Are You and Innie or an Outie (part two)

– Andy Wade –

In part one of this article I looked a the difference between inner, private gardens and more outward-focused public gardens and how blend of these two options is actually a more balanced approach. Today I want to explore how Eucharist/Communion can help us better understand how our gardens might become an expression of community and welcome.

Eucharist AND Communion

(Eucharist=gratefulness, Communion=sharing in common)

What I’m really nurturing in the front yard is an offering of myself and the lessons I’ve learned while being tended by God in the back yard. This struck me as I began planning what to plant in the community tea and herb garden. Talking with neighbors and drawing on my own experiences, I had narrowed down the possibilities.

greenhouse.1The next consideration was what plants I already had nurtured and grown in the backyard that I could divide, transplant, or propagate for the front. This is when God began showing me that what is cultivated by God in the inner life is meant for an offering for the world through the outer life.

Kept secluded in the backyard, what grows there is for me (and my family). It’s private and personal, not unlike faith in America. But God’s purposes are so much bigger! In fact, one could argue that a very private faith is more like growing your garden in a pot that is too small; you might get “fruit”, but the plant will become root-bound and diseased, eventually causing the plant to rot from the roots up. We are not created to live alone.

If we’re attentive, that which is nurtured deep within us by God’s Spirit bears a rich harvest of gratefulness which is not hoarded but rather shared openly and freely with the world around us. Images of the Israelite’s experience with manna in the desert come to mind (Ex. 16:13-26). Jesus’ sacrifice is central to this lesson as well. Offering himself “for the life of the world” (Jn. 6:50-51) was quickly followed by the Great Commission and Pentecost – deep, inner, personal transformation so that all would be blessed. Thanksgiving AND Communion.

Wirzba on Eucharist/Communion

At the Lord’s Supper, Christians do not merely recall Christ’s sacrificial death but participate in it in such a way that their living is a proclamation of the resurrection life made possible on the cross… Christian sacrifice is about learning how to make one’s own life into a gift that creates communion. (Food & Faith, pp. 128-129)

Persons who feed on Jesus are challenged to relate to others in a new way. Rather than engaging them primarily in utilitarian terms, absorbing them to suit their personal need and satisfaction, eaters of Jesus are invited to extend his ministries of attention and welcome, feeding and forgiving, and healing and reconciliation. These are ministries that require us to remember others and keep them on our hearts and minds. (Food & Faith, pp. 157-158)

Norman Wirzba,  Food & Faith: A Theology of Eating

What does it mean to “make one’s own life into a gift that creates communion”? This is what I’m learning through this Lenten garden transformation. There is sharing with others what has been cultivated: the plants, the fruit, the extra seed-starts I plant so that I have plenty to give to others. This is the sharing that, in many ways, comes more easily to me. I am “in control”. Sure, I’m sharing with others, and this is vital. But the other side of the equation is receiving.

If my whole life is about giving but I am reluctant or even refuse to receive, my life is not a gift of communion. Communion, sharing together, implies both giving and receiving. If I allow my front yard (or any “ministry”) to become simply a place to give, it can easily become just a pietistic expression of a root-bound faith. To make my life into a gift that creates communion requires not just giving, but also receiving. One of the greatest gifts we can give others is the gift of receiving from others with humility, gratitude, and appreciation for our interdependence. Is there space in my garden for you, for your contribution?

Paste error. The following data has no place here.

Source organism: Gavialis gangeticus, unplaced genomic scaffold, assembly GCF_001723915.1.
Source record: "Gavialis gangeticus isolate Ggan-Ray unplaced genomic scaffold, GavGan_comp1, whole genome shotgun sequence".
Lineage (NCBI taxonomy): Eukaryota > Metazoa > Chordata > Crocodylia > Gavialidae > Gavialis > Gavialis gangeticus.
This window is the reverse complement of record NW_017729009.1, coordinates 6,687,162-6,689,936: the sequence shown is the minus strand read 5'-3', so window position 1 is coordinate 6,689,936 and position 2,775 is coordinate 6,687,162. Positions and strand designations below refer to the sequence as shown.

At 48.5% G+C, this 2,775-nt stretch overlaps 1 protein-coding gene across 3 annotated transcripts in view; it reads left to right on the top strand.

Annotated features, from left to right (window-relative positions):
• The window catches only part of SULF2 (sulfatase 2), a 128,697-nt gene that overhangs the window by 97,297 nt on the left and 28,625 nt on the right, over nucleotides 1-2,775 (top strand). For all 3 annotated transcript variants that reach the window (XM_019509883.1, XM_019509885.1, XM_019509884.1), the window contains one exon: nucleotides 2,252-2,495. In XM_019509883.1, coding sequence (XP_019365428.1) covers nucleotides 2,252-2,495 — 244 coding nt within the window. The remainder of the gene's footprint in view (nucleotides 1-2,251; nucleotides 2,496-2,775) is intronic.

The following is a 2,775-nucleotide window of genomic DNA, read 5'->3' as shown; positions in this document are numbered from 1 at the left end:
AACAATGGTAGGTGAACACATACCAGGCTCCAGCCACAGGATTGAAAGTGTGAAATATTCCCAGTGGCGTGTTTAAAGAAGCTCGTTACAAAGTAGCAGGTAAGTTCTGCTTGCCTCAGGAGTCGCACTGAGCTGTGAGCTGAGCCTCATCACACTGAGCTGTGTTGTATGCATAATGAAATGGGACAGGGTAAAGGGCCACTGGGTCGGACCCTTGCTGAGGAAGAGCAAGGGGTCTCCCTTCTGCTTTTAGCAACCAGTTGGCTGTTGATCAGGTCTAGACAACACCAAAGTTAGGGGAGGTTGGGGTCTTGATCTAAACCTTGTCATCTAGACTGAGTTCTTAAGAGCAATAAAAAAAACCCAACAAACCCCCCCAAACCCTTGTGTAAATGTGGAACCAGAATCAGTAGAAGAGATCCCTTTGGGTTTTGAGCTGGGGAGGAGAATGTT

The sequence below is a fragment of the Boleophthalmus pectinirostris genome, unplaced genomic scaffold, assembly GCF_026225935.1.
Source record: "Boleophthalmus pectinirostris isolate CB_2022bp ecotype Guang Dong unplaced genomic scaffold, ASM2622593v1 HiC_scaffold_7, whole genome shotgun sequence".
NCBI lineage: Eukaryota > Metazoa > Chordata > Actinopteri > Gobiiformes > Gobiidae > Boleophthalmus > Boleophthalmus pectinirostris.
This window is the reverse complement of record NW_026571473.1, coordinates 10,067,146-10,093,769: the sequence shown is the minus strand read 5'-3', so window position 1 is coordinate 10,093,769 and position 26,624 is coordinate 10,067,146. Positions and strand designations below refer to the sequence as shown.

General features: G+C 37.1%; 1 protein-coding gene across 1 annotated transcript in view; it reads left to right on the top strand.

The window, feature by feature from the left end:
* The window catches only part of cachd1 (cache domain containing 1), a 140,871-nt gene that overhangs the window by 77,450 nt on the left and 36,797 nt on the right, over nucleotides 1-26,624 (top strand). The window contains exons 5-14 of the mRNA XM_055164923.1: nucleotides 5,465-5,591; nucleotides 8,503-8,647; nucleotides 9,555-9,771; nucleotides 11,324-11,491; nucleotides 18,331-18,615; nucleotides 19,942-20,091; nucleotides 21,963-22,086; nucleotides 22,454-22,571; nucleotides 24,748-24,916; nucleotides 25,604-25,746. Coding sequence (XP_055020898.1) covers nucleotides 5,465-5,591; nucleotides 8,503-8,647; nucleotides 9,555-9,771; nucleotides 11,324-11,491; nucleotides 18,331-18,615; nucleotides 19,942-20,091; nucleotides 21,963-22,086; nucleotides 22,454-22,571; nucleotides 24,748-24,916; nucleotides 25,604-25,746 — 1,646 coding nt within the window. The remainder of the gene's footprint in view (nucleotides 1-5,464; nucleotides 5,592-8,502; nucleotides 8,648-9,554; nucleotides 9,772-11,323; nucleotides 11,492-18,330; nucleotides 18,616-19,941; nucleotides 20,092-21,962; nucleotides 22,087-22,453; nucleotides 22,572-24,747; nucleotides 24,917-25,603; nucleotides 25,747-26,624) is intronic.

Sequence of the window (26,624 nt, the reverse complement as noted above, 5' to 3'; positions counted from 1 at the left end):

In the Bible we see this expression of interdependence most clearly in the book of Acts:

They devoted themselves to the apostles’ teaching and to fellowship, to the breaking of bread and to prayer. Everyone was filled with awe at the many wonders and signs performed by the apostles.All the believers were together and had everything in common. They sold property and possessions to give to anyone who had need. Every day they continued to meet together in the temple courts. They broke bread in their homes and ate together with glad and sincere hearts, praising God and enjoying the favor of all the people. And the Lord added to their number daily those who were being saved. Acts 2:42-47

In this short passage we see a communal cultivation of inner faith. We witness personal sacrifice for the purpose of mutual giving and receiving in such a way that no one has too much, and no one has too little. We see the inner focus as a community, but also the inclusive and welcoming nature of that community as “the Lord added to their number daily”. There is, no doubt, an “innie” nature to what’s happening here. But that “innie” nature is so bound up and co-mingled with the “outie” nature that a kind of inner/outer synergy is achieved, resulting in an overflow of abundance, gratitude, and mutuality – – Eucharist AND Communion.

There really is no conclusion to this post – – it’s an open learning lab. What it means to live so that my life becomes a gift of communion is a life-long lesson. It requires that careful attention be paid to both the inner life and the outer life… and to how they co-mingle in such a way that the soil in which they grow is deep, rich, and healthy. And it’s a life, a faith, that cannot be cultivated in isolation.


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